Katie Bardaro, vice president of data analytics and chief economist at PayScale, said it wasn't especially surprising that Amazon was considering two second headquarters.

"They are looking for niche, in-demand skills that are in short supply," Bardaro said. "When you want those skills quickly, it is a tough thing to bite off."

She added that it might be easier for the selected areas to accommodate smaller headquarters, noting that Amazon's explosive growth in Seattle has come with downsides like increased traffic and higher home prices.

Washington, D.C., Northern Virginia and Montgomery County, Md., are three finalists that have a unique edge thanks to Jeff Bezos' connection to the area. Bezos, Amazon's founder, chairman and chief executive, bought The Washington Post in 2013. And in 2016, Bezos, the world's richest man, paid $23 million for a mansion in D.C.'s exclusive Kalorama neighborhood.

Speaking at an event last week, Bezos said that, even with all the data available about the finalist locations, ultimately "you make the decision with your heart."

The good news for companies that will find themselves battling with Amazon for talent is that it won't be opening its doors immediately, giving them time to develop a strategy.

"Don't do anything rash," Johnson advised.

Also working in local firms' favor is the retailer's reputation as a grueling place to work. The high-pressure atmosphere that has been described in the press may overshadow offers of rich compensation.

Still, don't bash Amazon. "It just makes you look desperate," Johnson said.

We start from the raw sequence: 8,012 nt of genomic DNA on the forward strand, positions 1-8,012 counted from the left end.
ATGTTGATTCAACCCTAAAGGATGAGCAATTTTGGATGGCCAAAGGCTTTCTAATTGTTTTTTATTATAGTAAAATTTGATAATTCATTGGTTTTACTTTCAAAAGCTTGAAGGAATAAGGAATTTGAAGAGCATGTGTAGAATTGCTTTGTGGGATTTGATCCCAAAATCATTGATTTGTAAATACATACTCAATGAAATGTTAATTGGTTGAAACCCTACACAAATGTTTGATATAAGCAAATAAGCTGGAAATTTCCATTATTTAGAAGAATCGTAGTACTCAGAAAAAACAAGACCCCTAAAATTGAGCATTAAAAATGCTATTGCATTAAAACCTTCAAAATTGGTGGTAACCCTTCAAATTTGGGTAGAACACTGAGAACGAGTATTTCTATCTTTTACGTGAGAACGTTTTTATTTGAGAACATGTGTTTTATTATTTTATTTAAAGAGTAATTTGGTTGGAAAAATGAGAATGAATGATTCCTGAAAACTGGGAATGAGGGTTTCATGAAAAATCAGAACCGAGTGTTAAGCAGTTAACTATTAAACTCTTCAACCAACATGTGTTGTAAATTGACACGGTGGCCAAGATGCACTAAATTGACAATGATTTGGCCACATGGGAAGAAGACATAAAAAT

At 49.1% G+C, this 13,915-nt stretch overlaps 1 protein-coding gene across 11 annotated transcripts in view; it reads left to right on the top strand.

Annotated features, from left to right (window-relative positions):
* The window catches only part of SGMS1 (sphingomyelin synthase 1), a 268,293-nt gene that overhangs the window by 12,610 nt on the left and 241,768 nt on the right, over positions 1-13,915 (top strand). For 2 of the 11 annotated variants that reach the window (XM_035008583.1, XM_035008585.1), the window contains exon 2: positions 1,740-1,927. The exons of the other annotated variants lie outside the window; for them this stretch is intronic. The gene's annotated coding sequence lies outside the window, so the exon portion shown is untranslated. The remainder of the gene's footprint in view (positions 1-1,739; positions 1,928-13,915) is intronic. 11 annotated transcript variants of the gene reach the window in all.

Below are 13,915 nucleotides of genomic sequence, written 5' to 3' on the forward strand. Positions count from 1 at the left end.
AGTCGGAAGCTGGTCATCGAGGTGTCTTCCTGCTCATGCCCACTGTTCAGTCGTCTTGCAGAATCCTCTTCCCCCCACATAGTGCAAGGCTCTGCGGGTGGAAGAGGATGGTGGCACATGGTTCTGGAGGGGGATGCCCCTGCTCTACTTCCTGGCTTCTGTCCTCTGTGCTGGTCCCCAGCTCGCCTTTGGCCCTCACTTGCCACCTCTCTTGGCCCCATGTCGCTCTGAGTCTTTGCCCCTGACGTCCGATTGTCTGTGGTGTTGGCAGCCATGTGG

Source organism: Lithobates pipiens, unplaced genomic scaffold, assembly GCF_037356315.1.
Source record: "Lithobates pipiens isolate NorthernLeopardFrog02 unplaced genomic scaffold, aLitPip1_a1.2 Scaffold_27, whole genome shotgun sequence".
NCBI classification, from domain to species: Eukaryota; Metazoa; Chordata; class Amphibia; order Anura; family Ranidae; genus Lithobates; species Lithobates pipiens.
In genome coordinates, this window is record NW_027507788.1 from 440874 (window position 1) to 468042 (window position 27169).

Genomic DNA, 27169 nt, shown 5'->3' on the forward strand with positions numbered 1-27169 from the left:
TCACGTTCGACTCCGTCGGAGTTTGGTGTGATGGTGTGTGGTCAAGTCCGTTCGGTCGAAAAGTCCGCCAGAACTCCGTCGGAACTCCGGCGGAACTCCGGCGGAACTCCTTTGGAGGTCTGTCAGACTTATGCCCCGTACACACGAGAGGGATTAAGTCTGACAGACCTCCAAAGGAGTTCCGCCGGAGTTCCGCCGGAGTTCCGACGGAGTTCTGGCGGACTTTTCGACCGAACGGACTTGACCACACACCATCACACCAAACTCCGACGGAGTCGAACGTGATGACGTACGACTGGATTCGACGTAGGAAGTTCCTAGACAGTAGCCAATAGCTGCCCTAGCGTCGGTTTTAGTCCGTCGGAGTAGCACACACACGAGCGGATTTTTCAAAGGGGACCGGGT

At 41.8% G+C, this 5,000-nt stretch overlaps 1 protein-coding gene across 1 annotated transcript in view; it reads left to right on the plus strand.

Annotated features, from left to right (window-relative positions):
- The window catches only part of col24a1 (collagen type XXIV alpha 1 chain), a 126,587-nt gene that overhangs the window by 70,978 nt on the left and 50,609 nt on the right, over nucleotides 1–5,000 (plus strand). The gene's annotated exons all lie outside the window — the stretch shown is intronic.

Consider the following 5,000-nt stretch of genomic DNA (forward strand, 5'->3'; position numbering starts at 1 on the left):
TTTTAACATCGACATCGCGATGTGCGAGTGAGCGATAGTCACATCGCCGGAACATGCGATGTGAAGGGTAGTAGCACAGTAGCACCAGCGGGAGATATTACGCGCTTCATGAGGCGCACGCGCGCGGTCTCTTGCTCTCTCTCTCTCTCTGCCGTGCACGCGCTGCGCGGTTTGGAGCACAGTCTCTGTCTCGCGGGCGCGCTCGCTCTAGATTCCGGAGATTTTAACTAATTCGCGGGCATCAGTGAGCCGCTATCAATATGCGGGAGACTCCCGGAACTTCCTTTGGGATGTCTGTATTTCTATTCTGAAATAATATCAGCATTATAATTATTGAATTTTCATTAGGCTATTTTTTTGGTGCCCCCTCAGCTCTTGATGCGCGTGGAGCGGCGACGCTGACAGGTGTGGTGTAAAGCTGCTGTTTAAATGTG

Instead, companies should reiterate their mission, vision and values.  "Double down on what makes you a good place to work," he said.

Johnson recommended that executives consider which employees they most want to retain and make sure they are satisfied. He said that many companies don't have significant differentials between compensation awarded to their stars and average employees.

"It is hard to pay some people more and some people less. It is human nature to want to even everything out," Johnson said. "How many people get zero raise? Not enough. How many get to 10 to 15 percent? Not enough."

Don't just throw money at people, though, experts warn. "Talk to them about what is important to them," said Michael McGowan, managing director and practice leader, leadership and talent for BPI Group US, a management and human resources consulting group based in Chicago. "Ask what you can do differently. Get their feedback."

If local employers can't match Amazon's salary, perhaps they can offer other benefits like increased vacation or a flexible work schedule, Douglass said. She added that employers may want to point out other advantages like the ability to work on different teams or work abroad. Let employees know what types of career paths are available.

Douglass said that some employees may leave to join Amazon, but not everyone likes working at a big company. Vungle has about 230 employees, and that smaller scale can be a draw, she said: "Here, people can hang out with the CEO."